Early Bird Gets the Fish

Sean Visintainer - 08/05/19

Spokane River fishing guide Jake Hood nets a first fish on fly rod for guest.

Go early and enjoy the best time of the day.

August is starting off with a heat wave and early morning fishing is the best. We have been lucky this summer and really haven't experienced much heat until recently. Summer heat brings on a few things: 1) Terrestrial fishing 2) Tubers 3) Early mornings or late evenings. To avoid number two and experience the best fishing you must go either very early or stay late.

Our Spokane River guide team has been out on the water early all summer. We want you to enjoy the best part of the day so we get an early start and try to have you finished up with the day by the time it's too hot and the tube hatch starts. By optimizing the prime time of the day you get the best experience on the water with the highest potential for good catch rates.

The Spokane River I think is one of the more interesting rivers in the region. The product of the St. Joe and Coeur d'Alene Rivers, the Spokane flows out of lake Coeur d'Alene, not as a freestone, but as a tailwater below a dam. Unfortunately when it comes out of the Lake, it is a top spill, which means it puts warm water into the river from the lakes surface. A number of miles downstream though the system changes and begins to pick-up underground water from our aquifer. This "in-stream" flow keeps the Spokane River cool below Sullivan Bridge all summer long. The cool water continues to trickle into the watershed throughout its journey through town, though some areas of river do lose water back to the aquifer, overall the Spokane gains cool water.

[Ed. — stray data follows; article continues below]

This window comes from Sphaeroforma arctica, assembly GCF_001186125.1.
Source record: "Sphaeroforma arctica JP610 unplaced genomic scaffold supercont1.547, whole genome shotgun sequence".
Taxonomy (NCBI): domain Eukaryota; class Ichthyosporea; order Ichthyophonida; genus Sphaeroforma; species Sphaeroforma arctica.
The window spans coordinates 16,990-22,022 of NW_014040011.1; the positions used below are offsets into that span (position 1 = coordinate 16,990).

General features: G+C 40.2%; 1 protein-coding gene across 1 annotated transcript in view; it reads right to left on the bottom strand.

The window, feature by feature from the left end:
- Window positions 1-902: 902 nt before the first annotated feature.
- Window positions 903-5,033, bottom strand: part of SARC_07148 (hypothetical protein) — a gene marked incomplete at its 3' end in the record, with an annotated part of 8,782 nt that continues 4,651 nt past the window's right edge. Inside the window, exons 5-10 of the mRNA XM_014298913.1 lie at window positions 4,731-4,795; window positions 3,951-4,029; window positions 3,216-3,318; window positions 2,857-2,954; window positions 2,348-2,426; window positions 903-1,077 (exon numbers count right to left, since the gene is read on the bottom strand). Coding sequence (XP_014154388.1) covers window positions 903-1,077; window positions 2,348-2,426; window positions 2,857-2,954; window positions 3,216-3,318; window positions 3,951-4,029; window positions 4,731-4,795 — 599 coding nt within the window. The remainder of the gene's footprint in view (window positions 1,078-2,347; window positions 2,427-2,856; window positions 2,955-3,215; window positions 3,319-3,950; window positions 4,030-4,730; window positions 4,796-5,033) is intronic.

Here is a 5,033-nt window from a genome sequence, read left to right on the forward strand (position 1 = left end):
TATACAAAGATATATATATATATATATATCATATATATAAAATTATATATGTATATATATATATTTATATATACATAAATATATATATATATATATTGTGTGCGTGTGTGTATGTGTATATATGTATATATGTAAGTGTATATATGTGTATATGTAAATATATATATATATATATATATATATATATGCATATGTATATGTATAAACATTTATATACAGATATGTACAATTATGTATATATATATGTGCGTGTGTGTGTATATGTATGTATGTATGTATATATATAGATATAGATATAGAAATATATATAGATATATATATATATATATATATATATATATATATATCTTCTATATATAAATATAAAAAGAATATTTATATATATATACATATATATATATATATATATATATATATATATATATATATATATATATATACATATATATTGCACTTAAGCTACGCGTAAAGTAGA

This recharge from our aquifer means that the lower the stream gets, the greater the influence from ground water. The Spokane River is one of the coldest rivers in the region thanks to this phenomenon.

Our guide team fishes this unique watershed almost daily during the main season and is adept at finding Spokane River's native fish, the Redband trout. These beautiful trout are unlike our neighboring cutthroat rivers. They react differently to flies and are not forgiving when it comes to slow hooksets and fish fighting abilities. They fight hard until the end and are an absolute blast to catch on a fly rod. Our guides are keen to their quirkiness and are skilled at coaching you through them to have a successful day.

If you are interested in fishing this wild, urban trout fishery with us this summer, give us a call 509-924-9998. We would love to get you out on the water... earlier the better!

Spokane fly fishing guide Bjorn Ostby scoops up a Redband trout for anglers on the Spokane River.
Silver Bow guide Britten Jay working a seam along the Spokane River, Washington State
Fly fishing guide on the Spokane, Kenyon Pitts, rowing down the Spokane River looking for the next Redband trout.